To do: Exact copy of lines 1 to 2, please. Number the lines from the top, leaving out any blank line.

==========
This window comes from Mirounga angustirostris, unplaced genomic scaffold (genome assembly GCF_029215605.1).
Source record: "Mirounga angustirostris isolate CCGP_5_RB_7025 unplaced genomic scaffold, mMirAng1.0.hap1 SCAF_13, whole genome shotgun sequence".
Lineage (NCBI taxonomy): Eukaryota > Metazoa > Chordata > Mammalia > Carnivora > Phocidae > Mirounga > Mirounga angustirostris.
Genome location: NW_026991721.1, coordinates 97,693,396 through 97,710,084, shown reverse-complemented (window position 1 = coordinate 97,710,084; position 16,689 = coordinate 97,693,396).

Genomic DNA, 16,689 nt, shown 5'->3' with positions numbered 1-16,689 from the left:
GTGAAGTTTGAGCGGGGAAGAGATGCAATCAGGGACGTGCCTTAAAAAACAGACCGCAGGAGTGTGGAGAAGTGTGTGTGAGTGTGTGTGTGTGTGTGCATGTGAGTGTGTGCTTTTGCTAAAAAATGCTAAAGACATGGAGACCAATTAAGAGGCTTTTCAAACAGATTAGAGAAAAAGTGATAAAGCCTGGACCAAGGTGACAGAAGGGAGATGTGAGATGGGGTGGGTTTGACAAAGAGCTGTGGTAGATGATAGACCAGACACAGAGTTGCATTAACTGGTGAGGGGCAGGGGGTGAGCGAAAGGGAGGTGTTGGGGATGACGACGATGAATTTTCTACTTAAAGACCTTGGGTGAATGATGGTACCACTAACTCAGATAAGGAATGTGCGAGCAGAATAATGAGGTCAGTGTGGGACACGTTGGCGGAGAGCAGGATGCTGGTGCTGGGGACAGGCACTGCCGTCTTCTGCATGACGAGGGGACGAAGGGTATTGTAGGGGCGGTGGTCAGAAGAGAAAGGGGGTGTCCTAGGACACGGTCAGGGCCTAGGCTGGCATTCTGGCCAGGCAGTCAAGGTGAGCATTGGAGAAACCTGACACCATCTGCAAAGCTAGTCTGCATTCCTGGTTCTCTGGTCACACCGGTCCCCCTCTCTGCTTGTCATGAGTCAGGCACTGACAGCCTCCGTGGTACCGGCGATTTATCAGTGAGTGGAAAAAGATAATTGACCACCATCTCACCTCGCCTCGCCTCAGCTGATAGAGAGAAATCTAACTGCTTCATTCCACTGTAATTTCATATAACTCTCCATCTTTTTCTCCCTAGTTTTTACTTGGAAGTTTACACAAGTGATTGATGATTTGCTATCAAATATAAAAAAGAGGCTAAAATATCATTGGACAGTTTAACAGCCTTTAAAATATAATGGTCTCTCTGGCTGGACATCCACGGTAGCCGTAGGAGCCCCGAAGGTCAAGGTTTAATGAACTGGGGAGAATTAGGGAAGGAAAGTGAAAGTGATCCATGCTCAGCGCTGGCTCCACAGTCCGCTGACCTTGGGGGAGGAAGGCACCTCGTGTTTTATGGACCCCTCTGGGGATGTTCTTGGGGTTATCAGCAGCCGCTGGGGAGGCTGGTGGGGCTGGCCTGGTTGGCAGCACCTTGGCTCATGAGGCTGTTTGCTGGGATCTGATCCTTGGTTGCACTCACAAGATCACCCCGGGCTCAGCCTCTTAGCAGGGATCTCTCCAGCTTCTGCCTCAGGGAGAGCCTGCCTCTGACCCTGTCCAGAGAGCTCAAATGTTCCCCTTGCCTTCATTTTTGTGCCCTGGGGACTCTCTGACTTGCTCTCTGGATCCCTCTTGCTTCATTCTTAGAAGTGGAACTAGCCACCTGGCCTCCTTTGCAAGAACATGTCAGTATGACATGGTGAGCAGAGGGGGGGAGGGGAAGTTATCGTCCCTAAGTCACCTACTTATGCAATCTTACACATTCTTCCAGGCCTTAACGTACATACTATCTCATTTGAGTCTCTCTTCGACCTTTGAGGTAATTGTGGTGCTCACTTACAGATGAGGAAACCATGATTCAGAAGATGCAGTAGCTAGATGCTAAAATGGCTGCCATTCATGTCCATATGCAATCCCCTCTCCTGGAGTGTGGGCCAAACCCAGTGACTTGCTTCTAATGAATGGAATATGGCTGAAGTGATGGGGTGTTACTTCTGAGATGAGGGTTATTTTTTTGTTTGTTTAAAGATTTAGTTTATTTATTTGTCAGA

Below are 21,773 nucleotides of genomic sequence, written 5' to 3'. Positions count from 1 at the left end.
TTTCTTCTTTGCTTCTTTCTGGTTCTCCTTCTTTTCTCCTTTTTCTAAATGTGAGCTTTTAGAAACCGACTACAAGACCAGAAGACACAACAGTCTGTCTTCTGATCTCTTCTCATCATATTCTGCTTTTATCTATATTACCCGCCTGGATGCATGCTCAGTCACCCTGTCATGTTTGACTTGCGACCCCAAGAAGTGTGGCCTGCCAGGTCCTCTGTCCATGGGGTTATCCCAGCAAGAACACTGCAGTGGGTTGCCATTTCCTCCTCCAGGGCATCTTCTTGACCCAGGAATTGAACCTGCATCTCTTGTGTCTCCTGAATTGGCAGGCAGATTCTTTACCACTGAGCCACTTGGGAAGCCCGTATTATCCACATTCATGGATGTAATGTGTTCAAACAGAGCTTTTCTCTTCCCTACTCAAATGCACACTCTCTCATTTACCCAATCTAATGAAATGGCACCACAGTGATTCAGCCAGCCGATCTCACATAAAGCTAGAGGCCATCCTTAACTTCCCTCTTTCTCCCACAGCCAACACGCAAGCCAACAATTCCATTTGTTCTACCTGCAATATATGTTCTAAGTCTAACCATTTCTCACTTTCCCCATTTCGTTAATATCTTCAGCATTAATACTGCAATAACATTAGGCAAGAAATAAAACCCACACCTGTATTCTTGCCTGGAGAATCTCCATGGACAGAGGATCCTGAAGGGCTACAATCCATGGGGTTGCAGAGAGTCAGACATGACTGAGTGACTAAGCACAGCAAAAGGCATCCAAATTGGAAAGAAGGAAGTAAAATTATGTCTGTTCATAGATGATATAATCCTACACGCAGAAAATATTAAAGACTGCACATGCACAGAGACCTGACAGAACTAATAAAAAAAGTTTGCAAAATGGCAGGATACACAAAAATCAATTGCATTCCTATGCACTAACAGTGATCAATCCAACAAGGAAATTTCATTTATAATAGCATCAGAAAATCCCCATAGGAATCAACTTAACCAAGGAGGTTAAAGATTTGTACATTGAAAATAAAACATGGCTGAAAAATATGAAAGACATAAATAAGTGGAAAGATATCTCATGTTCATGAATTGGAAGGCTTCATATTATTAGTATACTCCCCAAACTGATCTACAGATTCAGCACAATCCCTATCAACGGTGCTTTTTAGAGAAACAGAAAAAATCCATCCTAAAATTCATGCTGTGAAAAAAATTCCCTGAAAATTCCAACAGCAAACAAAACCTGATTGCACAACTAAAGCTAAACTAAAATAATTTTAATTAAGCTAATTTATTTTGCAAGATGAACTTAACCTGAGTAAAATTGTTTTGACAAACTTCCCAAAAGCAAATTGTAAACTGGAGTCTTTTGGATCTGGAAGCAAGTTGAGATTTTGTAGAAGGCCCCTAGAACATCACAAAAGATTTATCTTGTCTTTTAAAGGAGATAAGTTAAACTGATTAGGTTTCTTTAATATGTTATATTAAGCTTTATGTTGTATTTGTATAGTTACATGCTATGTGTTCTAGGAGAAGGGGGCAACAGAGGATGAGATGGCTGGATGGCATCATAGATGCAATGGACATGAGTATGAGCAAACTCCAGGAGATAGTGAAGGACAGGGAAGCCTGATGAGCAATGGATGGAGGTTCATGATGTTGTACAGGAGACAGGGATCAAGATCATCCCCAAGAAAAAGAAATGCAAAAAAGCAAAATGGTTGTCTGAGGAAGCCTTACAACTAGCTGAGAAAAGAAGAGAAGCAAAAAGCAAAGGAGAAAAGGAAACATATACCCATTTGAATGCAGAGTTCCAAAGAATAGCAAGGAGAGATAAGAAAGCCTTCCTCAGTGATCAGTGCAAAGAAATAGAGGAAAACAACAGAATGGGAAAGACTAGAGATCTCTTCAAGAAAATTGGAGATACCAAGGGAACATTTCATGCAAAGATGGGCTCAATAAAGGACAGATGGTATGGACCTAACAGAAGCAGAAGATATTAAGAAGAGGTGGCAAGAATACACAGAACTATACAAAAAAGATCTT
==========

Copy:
This window comes from Mirounga angustirostris, unplaced genomic scaffold (genome assembly GCF_029215605.1).
Source record: "Mirounga angustirostris isolate CCGP_5_RB_7025 unplaced genomic scaffold, mMirAng1.0.hap1 SCAF_13, whole genome shotgun sequence".